tech2 News StaffApr 16, 2019 12:43:54 IST
In a first, astronomers have observed molecular clouds in a massive, star-forming region at the edge of the Milky Way.
Molecular clouds, also known as stellar nurseries, are regions dense with clouds of dust and gas that encourage star formation. These are tricky regions to observe with an optical telescope since the thick cloud blocks light from escaping it. Instead, scientists choose high-resolution infrared or radio telescopes to study these systems.
"This region has been very poorly mapped," Charles Kerton, a physicist and astronomer at Iowa State University and co-author of the study, said in a statement.
The stellar nursery in question is "CTB 102", roughly 14,000 light-years from the Earth. It is what astronomers call an 'H-II' region — a star-forming cloud rich with charged, ionised atoms of hydrogen. Hydrogen is the single most-rapidly produced molecule in these clouds, and its high concentrations in these molecular clouds set them apart from other interstellar regions, which are richer in other ionised gases like helium, carbon, oxygen or nitrogen. A combination of its distance from the Earth and dust and gas in that gets in the way, CTB 102 has been rather difficult to study.
A newly-commissioned radio telescope at the Taeduk Radio Astronomy Observatory, South Korea was used to capture the high-resolution observations of these clouds. The images were later compared with existing infrared data from NASA's Wide-ﬁeld Infrared Survey Explorer and the Two Micron All Sky Survey. The infrared data allowed them to classify young stars forming within the region’s molecular clouds.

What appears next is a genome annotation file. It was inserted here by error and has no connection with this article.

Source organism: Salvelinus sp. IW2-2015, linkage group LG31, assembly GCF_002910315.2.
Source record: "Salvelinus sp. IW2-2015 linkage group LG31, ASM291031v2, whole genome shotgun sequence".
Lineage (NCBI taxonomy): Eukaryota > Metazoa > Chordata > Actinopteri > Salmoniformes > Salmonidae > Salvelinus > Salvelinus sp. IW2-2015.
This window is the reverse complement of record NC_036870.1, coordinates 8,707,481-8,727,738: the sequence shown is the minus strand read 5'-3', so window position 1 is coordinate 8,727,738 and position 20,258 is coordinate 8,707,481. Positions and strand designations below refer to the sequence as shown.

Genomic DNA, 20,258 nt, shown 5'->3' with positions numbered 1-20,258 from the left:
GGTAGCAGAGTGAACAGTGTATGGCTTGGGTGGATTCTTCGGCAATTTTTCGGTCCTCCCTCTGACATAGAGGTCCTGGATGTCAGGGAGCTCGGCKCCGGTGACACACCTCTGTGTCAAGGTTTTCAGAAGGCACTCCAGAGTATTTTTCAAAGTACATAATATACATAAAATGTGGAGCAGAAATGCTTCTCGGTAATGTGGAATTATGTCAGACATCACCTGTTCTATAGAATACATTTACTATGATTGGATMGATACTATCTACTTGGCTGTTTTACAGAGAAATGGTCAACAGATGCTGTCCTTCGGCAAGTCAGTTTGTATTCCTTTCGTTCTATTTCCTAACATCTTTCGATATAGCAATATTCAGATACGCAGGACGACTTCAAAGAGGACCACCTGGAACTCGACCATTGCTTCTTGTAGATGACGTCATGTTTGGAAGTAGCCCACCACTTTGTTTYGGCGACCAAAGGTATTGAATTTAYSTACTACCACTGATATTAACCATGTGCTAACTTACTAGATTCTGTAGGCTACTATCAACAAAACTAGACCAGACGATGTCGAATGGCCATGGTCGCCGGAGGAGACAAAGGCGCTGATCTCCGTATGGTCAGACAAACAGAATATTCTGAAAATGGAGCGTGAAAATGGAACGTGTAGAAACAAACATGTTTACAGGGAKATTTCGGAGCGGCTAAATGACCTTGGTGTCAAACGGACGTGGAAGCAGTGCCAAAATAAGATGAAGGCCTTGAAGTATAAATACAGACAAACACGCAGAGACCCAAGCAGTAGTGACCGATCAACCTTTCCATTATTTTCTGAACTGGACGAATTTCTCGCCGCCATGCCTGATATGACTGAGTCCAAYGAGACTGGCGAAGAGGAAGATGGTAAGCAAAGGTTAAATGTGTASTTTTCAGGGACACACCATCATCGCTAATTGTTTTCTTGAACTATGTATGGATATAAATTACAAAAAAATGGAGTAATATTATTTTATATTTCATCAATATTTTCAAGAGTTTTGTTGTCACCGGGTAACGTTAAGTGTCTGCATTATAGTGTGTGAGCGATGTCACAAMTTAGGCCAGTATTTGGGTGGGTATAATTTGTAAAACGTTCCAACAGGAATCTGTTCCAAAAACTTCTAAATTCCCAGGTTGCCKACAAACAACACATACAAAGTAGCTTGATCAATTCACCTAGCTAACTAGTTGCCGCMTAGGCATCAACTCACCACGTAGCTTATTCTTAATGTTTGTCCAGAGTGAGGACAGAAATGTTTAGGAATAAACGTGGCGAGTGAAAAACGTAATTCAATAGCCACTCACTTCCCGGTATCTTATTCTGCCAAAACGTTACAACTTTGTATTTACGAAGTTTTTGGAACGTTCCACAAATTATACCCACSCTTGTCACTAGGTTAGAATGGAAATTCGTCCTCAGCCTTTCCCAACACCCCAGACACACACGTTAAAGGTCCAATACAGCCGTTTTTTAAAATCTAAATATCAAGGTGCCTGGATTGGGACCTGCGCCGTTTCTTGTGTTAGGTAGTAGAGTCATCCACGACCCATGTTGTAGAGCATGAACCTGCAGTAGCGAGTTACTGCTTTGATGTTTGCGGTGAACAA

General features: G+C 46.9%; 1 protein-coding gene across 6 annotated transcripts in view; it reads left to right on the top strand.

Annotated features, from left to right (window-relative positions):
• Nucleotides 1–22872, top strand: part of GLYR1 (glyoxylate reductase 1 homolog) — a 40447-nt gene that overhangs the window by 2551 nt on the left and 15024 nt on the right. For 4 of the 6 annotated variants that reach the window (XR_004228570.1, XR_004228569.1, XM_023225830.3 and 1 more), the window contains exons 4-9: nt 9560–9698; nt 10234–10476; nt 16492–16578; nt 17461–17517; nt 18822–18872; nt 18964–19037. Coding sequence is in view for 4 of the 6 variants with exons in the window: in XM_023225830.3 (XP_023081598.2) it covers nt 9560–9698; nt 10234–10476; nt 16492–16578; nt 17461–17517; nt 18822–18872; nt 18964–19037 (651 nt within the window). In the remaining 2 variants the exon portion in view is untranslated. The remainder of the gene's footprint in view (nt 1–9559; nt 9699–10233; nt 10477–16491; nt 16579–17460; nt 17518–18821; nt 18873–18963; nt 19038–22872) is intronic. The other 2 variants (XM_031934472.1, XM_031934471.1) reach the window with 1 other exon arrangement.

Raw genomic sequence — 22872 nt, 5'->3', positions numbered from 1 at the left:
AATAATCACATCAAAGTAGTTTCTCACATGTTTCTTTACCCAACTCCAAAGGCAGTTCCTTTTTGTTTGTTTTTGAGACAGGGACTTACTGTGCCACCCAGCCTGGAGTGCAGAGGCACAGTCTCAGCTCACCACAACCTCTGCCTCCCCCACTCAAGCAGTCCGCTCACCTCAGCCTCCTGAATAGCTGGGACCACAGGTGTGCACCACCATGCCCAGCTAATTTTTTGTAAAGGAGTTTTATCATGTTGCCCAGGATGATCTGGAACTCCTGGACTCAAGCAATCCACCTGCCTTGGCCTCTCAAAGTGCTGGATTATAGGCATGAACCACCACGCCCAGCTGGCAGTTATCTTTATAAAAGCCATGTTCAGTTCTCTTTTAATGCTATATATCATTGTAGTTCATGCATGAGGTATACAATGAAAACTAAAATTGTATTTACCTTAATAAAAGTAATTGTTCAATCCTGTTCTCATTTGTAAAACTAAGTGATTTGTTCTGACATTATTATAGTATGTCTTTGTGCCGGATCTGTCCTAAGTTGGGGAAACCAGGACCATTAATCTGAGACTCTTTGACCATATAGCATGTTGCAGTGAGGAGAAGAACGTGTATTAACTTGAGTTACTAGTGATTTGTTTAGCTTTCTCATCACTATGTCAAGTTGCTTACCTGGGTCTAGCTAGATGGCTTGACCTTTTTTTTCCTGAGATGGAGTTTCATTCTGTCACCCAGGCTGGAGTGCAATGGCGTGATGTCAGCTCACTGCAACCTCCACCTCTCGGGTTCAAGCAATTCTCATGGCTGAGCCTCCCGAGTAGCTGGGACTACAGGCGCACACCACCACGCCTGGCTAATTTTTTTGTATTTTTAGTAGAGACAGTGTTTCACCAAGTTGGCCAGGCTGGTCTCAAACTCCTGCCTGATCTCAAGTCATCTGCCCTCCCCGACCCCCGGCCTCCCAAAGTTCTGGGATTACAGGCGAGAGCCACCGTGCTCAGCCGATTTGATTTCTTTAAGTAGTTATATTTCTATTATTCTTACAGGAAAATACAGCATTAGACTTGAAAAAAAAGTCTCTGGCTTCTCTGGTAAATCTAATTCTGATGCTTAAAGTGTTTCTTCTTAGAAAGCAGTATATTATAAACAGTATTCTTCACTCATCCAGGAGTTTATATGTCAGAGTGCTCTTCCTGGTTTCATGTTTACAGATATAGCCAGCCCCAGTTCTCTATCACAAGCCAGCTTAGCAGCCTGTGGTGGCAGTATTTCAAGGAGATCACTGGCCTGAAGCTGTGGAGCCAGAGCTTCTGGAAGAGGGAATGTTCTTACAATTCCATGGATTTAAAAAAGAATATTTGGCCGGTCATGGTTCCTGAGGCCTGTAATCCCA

"It tells us the mass and structure of the material in the interstellar medium there," Kerton said.
The team of scientists reported that the efficiency of star formation wasn't uniform, but rather, rapidly in some parts and less so in others. They found some subregions with efficiencies much higher than expected for its size, which they think could be sites of dense clusters of young and developing stars within the cloud.
Why all the star formation is compacted into a single subregion is something the team intends to further study. Kerton speculated that it could be something special in the interstellar material in the subregion that creates it.
The astronomers describe their first draft of a new, higher-resolution map for the region in a paper recently accepted for publication in the Astrophysical Journal.
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